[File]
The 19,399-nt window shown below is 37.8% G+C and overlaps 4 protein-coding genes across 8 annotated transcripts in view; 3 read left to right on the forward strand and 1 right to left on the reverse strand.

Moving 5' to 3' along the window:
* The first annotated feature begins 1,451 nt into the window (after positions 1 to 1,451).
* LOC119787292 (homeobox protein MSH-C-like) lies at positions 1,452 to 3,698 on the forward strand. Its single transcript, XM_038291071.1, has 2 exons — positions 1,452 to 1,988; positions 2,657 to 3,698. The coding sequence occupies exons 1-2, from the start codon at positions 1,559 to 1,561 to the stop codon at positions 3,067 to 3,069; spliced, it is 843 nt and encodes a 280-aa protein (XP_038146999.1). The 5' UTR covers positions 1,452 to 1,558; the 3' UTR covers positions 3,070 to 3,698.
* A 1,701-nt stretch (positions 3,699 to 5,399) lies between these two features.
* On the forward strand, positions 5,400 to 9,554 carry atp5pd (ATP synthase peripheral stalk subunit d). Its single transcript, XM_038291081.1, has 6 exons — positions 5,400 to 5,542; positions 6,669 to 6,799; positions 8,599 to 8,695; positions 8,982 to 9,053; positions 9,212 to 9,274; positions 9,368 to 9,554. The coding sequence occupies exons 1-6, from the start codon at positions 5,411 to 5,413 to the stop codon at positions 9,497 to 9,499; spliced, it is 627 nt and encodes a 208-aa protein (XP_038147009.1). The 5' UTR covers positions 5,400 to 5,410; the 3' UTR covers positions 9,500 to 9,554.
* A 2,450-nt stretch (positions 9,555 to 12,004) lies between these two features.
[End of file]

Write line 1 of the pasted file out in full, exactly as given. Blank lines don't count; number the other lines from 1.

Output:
The 19,399-nt window shown below is 37.8% G+C and overlaps 4 protein-coding genes across 8 annotated transcripts in view; 3 read left to right on the forward strand and 1 right to left on the reverse strand.